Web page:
Beverly Beckham

A mother perseveres for her son

Jett McSherry of Pembroke threw out the first pitch at Fenway before a Red Sox game last year. Jett McSherry of Pembroke threw out the first pitch at Fenway before a Red Sox game last year.
Email|Print| Text size + By Beverly Beckham
December 30, 2007

I met her on a summer day five years ago. It was August and her kids were swimming, three boys and two girls, all of them 14 months apart.

Beautiful kids. A beautiful home. A good marriage. A good life.

She was a nurse who decided to stay home to raise her children and who was very aware of how lucky she was to have this choice. She counted her blessings. She counted herself blessed.

Until her middle child, Jett, at age 5, was diagnosed with Duchenne muscular dystrophy. A progressive and fatal muscle disease that affects primarily boys, DMD slowly paralyzes a child and there is no treatment or cure. "There's nothing you can do," a neurologist told Christine McSherry and her husband, Stephen, on Feb. 16, 2001. "He will be dead in five years."

It was a day that changed their world.

The McSherrys went home and cried.

It takes faith and hope and determination and incredible stamina to shake off a doctor's death sentence. But that's what the McSherrys did. For one weekend, they locked their doors and shut out the world, and the family huddled together and prayed and pondered what to do next. And then they opened the doors and came out with a plan.

Christine would learn everything she could about Duchenne muscular dystrophy, find alternative treatments, raise funds for research, educate people, and dedicate her life to saving her son and other children with this disease.

When I met her, she was 18 months into being an advocate, educator, and fund-raiser. And Jett was growing stronger, not weaker. He was seeing a nutritionist and an acupuncturist. He was jumping off a diving board. And running. And climbing the ladder in the pool. And the Jett Foundation, which she began, had made its first donation of $50,000, raised one day at a time, dollar by dollar, to a researcher.

Initially, money raised for the foundation came from yard sales. Neighbors and friends sold their things and donated what they made. Local stores put out canisters and people filled them with dollars. Then the McSherrys had a fund-raiser in their Pembroke backyard and more than 500 people showed up - friends, neighbors, even strangers. They raised $35,000 that day. The local community has always supported the McSherrys. But now the community is the world.

The Jett Foundation, approaching its eighth year, has not only raised $1.7 million through yard sales, golf tournaments, road races, and a nine-week cross-country bike ride last summer. (Jett's 14-year-old sister rode.) It has also educated thousands of people along the bike route, and piqued the interest of award-winning filmmaker Wayne Keeley, whose documentary about the ride is due out in the spring.

The Jett Foundation is also one reason Dr. Brian Tseng, a pioneer in DMD treatment, decided to come to Massachusetts General Hospital. Because the foundation shares his dream of opening a neuromuscular clinic dedicated to the care and cure of boys with DMD. And there is no such clinic as yet in the Northeast.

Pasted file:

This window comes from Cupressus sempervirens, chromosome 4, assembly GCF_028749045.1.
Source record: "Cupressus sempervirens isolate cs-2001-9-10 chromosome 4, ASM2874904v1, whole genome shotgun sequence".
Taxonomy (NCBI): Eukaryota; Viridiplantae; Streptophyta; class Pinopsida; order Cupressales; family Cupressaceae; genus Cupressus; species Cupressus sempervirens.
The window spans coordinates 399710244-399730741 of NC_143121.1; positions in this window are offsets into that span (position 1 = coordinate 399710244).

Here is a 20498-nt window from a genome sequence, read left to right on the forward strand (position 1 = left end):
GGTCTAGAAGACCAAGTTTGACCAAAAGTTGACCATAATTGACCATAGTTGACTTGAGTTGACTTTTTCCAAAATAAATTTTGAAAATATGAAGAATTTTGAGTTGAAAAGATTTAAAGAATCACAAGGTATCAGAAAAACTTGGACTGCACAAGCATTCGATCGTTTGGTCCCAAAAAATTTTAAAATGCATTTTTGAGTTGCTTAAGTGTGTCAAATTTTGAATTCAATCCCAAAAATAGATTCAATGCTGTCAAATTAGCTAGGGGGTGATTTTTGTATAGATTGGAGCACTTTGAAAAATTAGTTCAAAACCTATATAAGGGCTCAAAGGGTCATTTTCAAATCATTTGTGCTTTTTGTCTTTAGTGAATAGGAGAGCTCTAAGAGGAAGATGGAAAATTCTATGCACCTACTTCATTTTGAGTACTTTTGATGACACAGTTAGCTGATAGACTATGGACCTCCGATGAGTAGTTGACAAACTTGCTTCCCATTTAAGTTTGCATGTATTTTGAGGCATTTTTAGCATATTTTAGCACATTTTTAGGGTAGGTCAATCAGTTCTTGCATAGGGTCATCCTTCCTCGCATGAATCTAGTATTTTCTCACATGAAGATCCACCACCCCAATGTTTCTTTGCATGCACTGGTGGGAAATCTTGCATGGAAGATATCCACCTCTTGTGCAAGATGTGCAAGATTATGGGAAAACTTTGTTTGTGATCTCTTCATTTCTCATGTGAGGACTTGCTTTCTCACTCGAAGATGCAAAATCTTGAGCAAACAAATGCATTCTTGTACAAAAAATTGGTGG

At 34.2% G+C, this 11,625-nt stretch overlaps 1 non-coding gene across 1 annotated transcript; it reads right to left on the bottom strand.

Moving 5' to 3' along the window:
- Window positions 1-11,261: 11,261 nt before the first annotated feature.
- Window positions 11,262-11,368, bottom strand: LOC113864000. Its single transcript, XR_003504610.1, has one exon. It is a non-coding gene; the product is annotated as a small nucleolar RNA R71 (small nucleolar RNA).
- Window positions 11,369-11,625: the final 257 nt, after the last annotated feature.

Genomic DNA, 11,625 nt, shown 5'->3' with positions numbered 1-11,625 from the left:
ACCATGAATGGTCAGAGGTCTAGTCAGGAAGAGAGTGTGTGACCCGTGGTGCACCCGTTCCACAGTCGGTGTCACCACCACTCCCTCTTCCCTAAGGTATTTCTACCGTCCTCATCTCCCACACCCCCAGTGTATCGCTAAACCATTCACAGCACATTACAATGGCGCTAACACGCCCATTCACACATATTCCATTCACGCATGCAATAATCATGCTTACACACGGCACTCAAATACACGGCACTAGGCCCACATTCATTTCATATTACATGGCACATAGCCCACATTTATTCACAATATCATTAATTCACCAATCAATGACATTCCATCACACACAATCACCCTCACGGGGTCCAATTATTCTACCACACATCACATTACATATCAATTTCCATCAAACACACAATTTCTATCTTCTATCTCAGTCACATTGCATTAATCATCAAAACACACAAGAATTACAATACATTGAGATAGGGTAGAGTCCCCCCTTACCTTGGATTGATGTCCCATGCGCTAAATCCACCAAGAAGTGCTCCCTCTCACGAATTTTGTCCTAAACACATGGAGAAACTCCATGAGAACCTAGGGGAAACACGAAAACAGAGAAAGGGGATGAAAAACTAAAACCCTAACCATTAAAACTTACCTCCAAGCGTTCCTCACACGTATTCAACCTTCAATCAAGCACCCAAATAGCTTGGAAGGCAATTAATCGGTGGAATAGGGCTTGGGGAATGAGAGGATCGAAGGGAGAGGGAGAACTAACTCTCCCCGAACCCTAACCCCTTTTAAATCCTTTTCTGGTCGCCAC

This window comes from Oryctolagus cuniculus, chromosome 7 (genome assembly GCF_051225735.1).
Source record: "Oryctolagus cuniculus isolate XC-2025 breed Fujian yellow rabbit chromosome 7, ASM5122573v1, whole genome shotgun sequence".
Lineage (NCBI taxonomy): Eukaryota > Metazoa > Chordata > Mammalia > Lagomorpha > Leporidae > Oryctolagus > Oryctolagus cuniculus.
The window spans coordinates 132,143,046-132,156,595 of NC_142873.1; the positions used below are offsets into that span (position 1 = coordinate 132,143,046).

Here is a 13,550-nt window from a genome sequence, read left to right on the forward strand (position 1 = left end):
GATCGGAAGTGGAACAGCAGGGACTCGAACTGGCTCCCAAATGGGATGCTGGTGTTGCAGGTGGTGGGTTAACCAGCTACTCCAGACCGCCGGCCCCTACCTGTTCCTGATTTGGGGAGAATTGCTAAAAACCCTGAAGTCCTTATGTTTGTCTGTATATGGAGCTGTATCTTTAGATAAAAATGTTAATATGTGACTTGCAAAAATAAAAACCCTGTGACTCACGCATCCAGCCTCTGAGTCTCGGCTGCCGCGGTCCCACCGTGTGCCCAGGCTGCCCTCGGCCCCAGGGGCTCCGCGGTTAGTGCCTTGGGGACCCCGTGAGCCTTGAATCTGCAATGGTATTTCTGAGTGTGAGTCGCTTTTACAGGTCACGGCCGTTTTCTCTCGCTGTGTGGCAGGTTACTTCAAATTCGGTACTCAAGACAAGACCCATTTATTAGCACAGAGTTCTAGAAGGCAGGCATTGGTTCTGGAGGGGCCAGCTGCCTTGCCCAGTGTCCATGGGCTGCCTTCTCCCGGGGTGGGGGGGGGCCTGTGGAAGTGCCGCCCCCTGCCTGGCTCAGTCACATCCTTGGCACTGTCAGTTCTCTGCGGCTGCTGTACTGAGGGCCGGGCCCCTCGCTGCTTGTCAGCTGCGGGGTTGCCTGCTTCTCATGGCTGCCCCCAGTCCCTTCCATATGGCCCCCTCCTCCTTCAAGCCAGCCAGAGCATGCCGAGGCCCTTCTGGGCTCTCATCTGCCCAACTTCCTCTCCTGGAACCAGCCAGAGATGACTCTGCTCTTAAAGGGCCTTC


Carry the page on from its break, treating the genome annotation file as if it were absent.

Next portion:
Jett is 12 now. He's in sixth grade. Included in a letter the foundation sent out last week is a poem he wrote:

My Dream


Fast, Skillful

Speeding, Turning, Twisting

Clouds, Sun, Sky, Moon

Zooming, Soaring, Gliding

Excited, Sunny

Freedom at last . . .

He can't ride a bike anymore. Or climb the stairs to the pool. Or walk very far. Or do a lot of things most 12-year-olds do without even thinking. The disease is progressing.

But like his mother, he dreams. And he hopes. For some new treatment. For some more time. For a cure. For more people to care that this is a disease with little funding that affects approximately 20,000 children a year worldwide - one in every 3,500 boys.

That may seem like not so many. But every one is a child. And every one is someone's child.

Jett has outlived his neurologist's prognosis. His mother is the reason. Sometimes you wonder, Can one person really make a difference?

Christine McSherry makes a difference not just in her son's life but also in the community of boys with DMD. And every person who gives - neighbors, strangers, corporations - can make a difference, too.

For more information, contact The Jett Foundation, 26 Columbia Road, Pembroke, MA 02359 or visit

Beverly Beckham can be reached at Listen to Beverly read and talk about her columns in her weekly podcast at

more stories like this

  • Email
  • Email
  • Print
  • Print
  • Single page
  • Single page
  • Reprints
  • Reprints
  • Share
  • Share
  • Comment
  • Comment
  • Share on DiggShare on Digg
  • Tag with Save this article
  • powered by
Your Name Your e-mail address (for return address purposes) E-mail address of recipients (separate multiple addresses with commas) Name and both e-mail fields are required.
Message (optional)
Disclaimer: does not share this information or keep it permanently, as it is for the sole purpose of sending this one time e-mail.